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Conservation Director Presents Annual Department Report

Dan Voigt

January 17, 2013
Emmetsburg News

"Our goal is to make this the best County Conservation Board in the State."

With those words, Palo Alto County Conservation Board member Tony Streit of West Bend summed up the feelings of over two-dozen county residents on hand at Tuesday's meeting of the Palo Alto County Board of Supervisors.

Director Art Hampe presented the annual report of the County Conservation Board to the supervisors. Over 30 county residents were on hand to learn more about the Supervisors opinions and concepts of the local Conservation Board.

Those questions arose after a meeting with the Emmet County Board of Supervisors on Jan. 8 where the two boards talked about possibilities of sharing programs and departments on a general basis among other topics in a yearly get-together of the two boards.

"We have had a Conservation Board in this county for 53 years," Hampe noted. "Currently, we oversee 2,555 acres and no taxpayer money has been used to acquire any property in the past 42 years."

According to Hampe, Palo Alto County's Conservation Board is ranked 16th in the state in terms of land managed and 61st in budget statewide.

"We have a lot of donors and outside parties that come in and make these things possible for us," Hampe noted. "The land that we are acquiring is not high CSR rated land. It has very low productivity or it is in wetland status. And, any lands that are acquired through the REAP (Resource Enhancement And Protection) program have those taxes paid by the state."

In the county, 1,984 acres of land were acquired through REAP funding, and the county receives $2,522 in taxes from those properties. Of 1,154 acres of wetlands in the county, the state pays $1,416 in taxes. "That shows that these lands aren't totally lost from the tax roles," Hampe noted. "They still generate the minimum tax rate."

During their talk with Emmet County, Palo Alto Supervisors had been impressed that Emmet County ran three campgrounds and received around $70,000 in revenue yearly from those operations.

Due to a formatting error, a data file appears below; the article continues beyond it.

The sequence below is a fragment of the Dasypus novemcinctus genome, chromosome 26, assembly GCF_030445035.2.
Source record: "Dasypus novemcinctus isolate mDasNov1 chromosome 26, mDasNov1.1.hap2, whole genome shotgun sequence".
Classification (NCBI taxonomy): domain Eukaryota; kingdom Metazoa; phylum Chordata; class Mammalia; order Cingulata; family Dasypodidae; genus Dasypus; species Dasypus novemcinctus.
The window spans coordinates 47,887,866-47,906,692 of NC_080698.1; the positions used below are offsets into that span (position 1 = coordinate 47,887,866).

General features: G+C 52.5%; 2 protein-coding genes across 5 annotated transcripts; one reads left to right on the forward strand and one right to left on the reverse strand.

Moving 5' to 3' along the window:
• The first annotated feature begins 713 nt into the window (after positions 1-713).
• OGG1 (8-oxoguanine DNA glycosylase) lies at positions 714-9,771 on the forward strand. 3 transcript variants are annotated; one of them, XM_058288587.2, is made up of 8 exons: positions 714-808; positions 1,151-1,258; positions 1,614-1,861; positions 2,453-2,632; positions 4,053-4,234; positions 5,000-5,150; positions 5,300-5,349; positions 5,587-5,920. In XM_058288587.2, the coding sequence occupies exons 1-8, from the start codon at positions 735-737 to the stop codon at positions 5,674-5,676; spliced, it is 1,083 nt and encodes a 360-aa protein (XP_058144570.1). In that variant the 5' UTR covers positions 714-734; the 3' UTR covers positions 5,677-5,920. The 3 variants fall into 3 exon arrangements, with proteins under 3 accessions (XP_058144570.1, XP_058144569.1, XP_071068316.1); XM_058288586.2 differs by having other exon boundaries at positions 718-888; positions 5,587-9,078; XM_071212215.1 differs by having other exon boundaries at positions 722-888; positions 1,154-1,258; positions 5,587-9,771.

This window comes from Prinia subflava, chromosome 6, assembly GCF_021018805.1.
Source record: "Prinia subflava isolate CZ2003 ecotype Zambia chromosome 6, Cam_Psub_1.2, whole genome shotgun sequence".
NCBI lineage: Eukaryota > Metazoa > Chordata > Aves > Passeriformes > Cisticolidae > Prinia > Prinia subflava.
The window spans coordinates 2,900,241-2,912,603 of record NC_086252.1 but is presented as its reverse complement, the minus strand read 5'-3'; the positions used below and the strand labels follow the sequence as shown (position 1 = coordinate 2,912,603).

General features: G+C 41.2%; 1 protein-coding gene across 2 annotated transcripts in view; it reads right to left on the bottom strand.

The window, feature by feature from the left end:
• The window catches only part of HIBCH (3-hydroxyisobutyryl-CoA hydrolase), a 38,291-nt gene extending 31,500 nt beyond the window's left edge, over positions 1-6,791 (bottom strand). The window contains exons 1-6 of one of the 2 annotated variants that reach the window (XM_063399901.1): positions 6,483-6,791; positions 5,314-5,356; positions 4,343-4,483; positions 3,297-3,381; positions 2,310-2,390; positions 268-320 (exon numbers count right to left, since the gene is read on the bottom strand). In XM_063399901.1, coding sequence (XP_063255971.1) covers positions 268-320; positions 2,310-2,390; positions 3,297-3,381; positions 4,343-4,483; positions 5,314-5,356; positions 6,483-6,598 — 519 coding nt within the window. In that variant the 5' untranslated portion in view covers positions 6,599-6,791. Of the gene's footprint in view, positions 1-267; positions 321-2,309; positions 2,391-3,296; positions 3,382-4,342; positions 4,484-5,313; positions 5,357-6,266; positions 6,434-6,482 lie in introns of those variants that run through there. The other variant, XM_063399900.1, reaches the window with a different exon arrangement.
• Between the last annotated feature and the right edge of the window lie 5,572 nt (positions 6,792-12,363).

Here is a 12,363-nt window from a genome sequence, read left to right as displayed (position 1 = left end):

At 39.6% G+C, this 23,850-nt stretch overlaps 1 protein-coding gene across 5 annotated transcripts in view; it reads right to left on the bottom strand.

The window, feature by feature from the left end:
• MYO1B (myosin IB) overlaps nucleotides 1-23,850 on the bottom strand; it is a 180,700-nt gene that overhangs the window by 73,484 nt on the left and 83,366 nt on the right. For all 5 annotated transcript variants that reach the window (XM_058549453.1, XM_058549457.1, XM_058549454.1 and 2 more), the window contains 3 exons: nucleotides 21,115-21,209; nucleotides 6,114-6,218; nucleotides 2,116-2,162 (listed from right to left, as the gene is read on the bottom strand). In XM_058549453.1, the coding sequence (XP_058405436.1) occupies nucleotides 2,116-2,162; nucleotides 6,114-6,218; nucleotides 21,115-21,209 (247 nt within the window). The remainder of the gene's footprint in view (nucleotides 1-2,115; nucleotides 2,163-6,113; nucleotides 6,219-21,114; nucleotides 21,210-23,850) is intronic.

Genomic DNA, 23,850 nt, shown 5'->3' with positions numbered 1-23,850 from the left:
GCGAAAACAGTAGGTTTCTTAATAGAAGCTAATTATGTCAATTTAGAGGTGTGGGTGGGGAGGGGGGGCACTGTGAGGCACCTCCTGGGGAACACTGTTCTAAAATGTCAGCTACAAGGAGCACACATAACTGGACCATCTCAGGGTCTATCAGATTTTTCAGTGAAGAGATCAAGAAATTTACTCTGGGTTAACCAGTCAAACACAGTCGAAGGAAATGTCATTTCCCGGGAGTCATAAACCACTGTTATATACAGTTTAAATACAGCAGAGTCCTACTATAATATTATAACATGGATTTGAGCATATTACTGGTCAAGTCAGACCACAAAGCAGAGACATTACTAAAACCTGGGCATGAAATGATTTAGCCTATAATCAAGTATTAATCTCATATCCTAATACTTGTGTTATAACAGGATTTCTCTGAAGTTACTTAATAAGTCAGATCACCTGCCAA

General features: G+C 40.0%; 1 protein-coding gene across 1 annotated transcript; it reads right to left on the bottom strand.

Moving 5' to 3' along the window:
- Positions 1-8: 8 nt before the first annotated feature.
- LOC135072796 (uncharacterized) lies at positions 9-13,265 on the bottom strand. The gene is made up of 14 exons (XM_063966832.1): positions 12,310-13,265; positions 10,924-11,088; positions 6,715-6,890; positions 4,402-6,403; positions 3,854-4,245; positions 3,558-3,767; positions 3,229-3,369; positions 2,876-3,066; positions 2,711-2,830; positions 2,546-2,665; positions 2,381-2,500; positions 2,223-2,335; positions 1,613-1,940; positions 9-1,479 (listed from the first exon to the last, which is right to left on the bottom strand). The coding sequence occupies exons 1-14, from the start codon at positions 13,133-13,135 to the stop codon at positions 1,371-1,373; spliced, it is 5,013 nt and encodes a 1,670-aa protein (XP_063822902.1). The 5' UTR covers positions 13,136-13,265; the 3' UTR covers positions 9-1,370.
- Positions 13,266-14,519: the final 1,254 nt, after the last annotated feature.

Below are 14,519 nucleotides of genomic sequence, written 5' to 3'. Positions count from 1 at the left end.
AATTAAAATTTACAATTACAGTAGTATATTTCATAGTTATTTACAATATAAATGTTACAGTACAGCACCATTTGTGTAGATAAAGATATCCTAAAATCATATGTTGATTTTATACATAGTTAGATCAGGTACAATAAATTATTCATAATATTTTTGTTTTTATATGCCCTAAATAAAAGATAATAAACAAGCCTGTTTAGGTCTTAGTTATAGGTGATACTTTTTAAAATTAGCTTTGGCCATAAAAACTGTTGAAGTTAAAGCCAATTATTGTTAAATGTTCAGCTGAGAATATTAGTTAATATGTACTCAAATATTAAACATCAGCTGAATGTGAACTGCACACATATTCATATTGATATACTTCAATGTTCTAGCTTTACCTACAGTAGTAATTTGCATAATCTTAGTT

"We had 1,191 campground visits in 2012, averaging a day and a half each, representing 4,630 people," Hampe reported. "That represented a 70 percent increase in revenue for us."

Hampe noted that Palo Alto County has enjoyed considerable success in writing and receiving grants over the years. "We have received $525,334 in grants in the past year, with the Conservation Board having to come up with $4,462 in matching funds for those grants. We've received over $1,903,104 in grants and donations for our areas and projects in the last 30 years and $900,000 of that came in the last two years."

"Another thing that tells me we're doing it right is that fact that we have 196 volunteers to our programs," Hampe noted. "That sets us apart from other counties."

Hampe asked the board if they had any specific questions about the Conservation Board's operations.

"We just wanted to see what was going on with Conservation," Board Chair Ron Graettinger replied.

Hampe noted that he had made comparisons of the operations of Kossuth, Emmet, Clay, Pocahontas and Palo Alto County Conservation Boards, and found that Palo Alto County was right in the mix of the other counties.

Supervisor Ed Noonan spoke up. "Please, don't call me anti-conservation. I got several calls and e-mails telling me that I was going to shut the Nature Center down. That's not so. My concerns are about spending the taxpayers' money."

"I think you folks have enough land in the county," noted Supervisor Jerry Hofstad. "You don't need any more that's my opinion."

"But if it is donated to us to use, it's hard to turn it down," Hampe countered.

"The more lands like this that we have, the more money is spent in our county by hunters and visitors that come in," noted Kory Hagen, a member of the audience.

"What is your goal? Noonan asked the Conservation Board members in attendance.

It was at that point that Streit replied with their wish to be the best Conservation Board in the state.

"I feel that our county really needs to be forward thinking in terms of the environment for families that we can provide," noted Jane Minor, a member of the audience. "We want young families to move here, professionals, and they want offerings for their families and things to do. Having an active conservation board like ours is very important to our future."

"One of my goals is for better communication between our board and the Board of Supervisors," Hampe said. "There have been some things that haven't been communicated that well in the past and I accept responsibility for that. But I want better communications between us in the future. But I have to ask, what are your goals?"

"Our goal is to have the best Conservation Board that we can with the most efficient budget possible," Noonan answered, bringing applause from the audience and the meeting to a conclusion.

 
 
 

 

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